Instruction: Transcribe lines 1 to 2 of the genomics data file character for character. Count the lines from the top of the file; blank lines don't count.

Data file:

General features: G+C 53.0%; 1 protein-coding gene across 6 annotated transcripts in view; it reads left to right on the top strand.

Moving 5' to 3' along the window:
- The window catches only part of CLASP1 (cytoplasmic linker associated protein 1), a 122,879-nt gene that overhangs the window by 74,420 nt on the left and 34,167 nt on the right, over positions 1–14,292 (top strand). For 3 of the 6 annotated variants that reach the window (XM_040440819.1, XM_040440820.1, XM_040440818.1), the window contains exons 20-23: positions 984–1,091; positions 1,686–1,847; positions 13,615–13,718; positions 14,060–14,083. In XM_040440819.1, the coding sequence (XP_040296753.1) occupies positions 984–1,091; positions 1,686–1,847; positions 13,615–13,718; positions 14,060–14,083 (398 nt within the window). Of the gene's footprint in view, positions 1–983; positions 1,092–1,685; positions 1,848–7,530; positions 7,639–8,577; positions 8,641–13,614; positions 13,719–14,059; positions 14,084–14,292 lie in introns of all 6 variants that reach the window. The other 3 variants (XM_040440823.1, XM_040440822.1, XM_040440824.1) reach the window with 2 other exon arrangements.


General features: G+C 53.0%; 1 protein-coding gene across 6 annotated transcripts in view; it reads left to right on the top strand.

Moving 5' to 3' along the window: